On the ninth Day of Christmas, Prairie Birder gave to me:
2000 Snow Geese!
A trip to Edmonton is great for birding, even if it’s not specifically for birding. Living closer to the Rocky Mountains, this opportunity doesn’t come that often. So when I got the chance, I agreed with gusto! The opportunity came when we first found out about the Snow Goose Chase. The Snow Goose Chase is organised in the town of Tofield, with some very good lakes for geese quite nearby.
At the Community Hall, they have some booths set up for things like The Young Naturalists’ Corner. Even with the raptor display, it’s not just birds – they have bugs, rocks, animals and even planets at the Snow Goose Chase!
I found out about this thanks to Prairie Birder (Charlotte) who is a young blogger who I was excited to discover online, and to meet briefly at the Young Naturalists’ table in Tofield. Her blog and activities and support have encouraged me in my own birding and blogging. Thanks, Charlotte.
A most generous gift, which I received from a Bird Count friend after she saw me sharing a pair with my Dad. A few days later she gave me a very nice pair of binoculars which I now use all the time, and love.
To have a pair of binos that have such clear lenses and great light-gathering power is wonderful. And my Dad is slightly jealous!
On the Seventh Day of Christmas, Dick Cannings gave to me:
A Flammulated Owl!
Last year our family vacation was a camping trip to the West coast. My Dad – without telling me – had contacted Dick Cannings, one of Canada’s best-known birders. He works for Bird Studies Canada amongst other things.
Even though he’d never met me, he very kindly took me and my Dad out to one of his favourite birding hotspots, where we saw quite a few lifetime firsts. The most special was a Flammulated Owl in its nesting box (which he had made many years earlier).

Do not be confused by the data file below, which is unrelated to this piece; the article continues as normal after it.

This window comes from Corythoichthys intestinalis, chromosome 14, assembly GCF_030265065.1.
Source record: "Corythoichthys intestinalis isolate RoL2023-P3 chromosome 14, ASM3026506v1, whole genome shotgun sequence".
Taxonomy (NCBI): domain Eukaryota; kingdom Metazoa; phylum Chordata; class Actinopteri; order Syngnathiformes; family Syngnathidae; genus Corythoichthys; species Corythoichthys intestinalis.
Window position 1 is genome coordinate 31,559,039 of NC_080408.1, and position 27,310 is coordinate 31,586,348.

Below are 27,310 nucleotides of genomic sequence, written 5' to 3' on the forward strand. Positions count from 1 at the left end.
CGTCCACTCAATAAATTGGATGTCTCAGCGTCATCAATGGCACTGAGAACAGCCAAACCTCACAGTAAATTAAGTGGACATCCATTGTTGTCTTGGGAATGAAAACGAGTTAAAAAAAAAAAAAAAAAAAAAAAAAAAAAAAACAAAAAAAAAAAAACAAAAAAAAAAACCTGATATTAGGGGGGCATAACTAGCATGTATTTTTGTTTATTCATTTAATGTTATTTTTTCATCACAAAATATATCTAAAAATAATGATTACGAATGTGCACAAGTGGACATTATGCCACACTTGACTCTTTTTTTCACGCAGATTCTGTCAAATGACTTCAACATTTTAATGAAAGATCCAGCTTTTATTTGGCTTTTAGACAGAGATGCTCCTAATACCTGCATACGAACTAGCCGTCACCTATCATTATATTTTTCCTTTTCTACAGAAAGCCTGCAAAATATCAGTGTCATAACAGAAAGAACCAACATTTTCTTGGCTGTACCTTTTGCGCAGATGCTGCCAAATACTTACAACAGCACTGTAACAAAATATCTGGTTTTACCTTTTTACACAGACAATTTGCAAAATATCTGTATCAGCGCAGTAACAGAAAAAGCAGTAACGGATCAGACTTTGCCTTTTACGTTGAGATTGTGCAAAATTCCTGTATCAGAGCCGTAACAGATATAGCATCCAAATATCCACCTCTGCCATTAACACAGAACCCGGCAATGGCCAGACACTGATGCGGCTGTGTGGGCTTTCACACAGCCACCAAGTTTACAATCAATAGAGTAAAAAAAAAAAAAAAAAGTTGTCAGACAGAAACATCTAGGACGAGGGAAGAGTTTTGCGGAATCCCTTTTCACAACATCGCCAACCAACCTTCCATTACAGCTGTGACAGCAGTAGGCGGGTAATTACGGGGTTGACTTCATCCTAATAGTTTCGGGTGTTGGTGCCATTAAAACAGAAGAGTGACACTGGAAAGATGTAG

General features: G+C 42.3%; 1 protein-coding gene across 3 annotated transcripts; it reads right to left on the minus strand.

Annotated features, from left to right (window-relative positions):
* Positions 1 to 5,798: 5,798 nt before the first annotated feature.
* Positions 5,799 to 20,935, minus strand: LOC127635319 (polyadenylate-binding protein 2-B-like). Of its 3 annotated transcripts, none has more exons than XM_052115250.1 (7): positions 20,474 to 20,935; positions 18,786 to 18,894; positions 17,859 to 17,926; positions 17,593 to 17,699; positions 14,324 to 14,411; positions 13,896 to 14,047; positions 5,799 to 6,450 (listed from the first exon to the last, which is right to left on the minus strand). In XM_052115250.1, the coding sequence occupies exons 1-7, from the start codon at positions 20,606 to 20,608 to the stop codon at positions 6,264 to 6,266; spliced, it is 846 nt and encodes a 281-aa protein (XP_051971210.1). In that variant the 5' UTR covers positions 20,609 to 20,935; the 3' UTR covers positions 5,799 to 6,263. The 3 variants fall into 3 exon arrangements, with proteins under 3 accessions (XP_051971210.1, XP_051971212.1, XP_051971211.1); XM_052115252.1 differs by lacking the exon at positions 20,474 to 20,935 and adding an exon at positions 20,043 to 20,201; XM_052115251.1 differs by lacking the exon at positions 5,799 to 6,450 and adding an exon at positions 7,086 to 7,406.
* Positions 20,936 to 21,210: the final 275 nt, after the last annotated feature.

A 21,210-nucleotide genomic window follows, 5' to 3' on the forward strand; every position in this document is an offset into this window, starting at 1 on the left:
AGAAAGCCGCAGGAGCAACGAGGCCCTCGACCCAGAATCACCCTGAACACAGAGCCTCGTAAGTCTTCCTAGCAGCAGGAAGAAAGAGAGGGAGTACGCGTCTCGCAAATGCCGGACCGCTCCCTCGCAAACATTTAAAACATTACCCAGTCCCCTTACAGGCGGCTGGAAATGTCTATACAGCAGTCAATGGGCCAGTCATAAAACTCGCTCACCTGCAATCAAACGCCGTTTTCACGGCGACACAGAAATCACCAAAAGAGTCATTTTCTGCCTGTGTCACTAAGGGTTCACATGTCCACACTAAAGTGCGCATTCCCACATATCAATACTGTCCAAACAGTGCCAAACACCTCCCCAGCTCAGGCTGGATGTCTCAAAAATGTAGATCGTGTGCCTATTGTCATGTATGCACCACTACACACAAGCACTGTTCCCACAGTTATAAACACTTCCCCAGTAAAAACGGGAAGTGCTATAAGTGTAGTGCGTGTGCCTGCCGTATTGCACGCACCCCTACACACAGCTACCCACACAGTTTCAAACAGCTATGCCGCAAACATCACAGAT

We also saw Black-headed Grosbeak, Lazuli Bunting, Gray Catbird and lots more.
On the sixth Day of Christmas, my aunt gave to me:
6 Grey Partridge!
The first time I saw Grey Partridge was a year ago, on a Snowy Owl hunt when we had stopped at my aunt’s and in the back yard was a small bunch of Grey Partridge, just sitting there. After a while, they flew over the fence into the neighbors lot, but we could still see them hiding under the porch, feeding.
Lately, we have been seeing them around alot more then we’re used to. In fact, two days ago we got our car ditched ,looking half at a flock of partridge, half at a falcon of some sort (unfortunatly we didn’t get to ID it – we were ditched after all). Grey Partridge are amazing birds, with their small, grey bodies, and their orange patches. So don’t forget to notice them as you drive past – you won’t regret it!
On the Fifth Day of Christmas, a mountain gave to me:
5 Golden Eagles!
Two years ago, we got invited to Mt. Lorret to watch the Golden Eagle migration ( see post #3 ). There were not a lot of eagles around but it wasn’t only the eagles that we were there to watch! A full list is included at the bottom of the post, but here are some highlights: On the way up, we saw a Northern Goshawk flying through the trees – a life first!
When we got to the veiwing place, we saw another Northern Goshawk and of course, the Golden Eagles. There were doghnuts for snacking on while we watched and as the mountain was still pretty far away there was also a spotting scope to veiw through.
On the Fourth Day of Christmas, winter gave to me:
4 Snowy Owls!
In the December of 2012, we went on a Snowy Owl hunt in which we saw 4 owls. 2 were sitting on hills, looking exactly like snowed-over logs, while the other 2 were placed down a lane on the side of the road, one in a tree, one on a pole.
It may sound simple, but it can take up to 24 hours to find one! Last year was an irruption year, meaning that more owls came into our general area then usual. They are out there, but this year we’ve gone out twice to find them, but for us it’s been an owl-less year.
On the Third Day of Christmas, migration gave to me:
3 Raptor Families!
In the October of 2009, we went to the Eagle Festival which was being held at the nearby high school. This takes place to celebrate the best known Golden Eagle migration route in the world! The Alberta Birds of Prey Foundation visited with three raptor families – Falcon, Owl and an amazing Golden Eagle named Spirit.
Spirit was unreleasable as she had been shot through one eye and the bullet went through to the other, damaging it severely. After that I kept coming back until it became a regular, annual thing for us.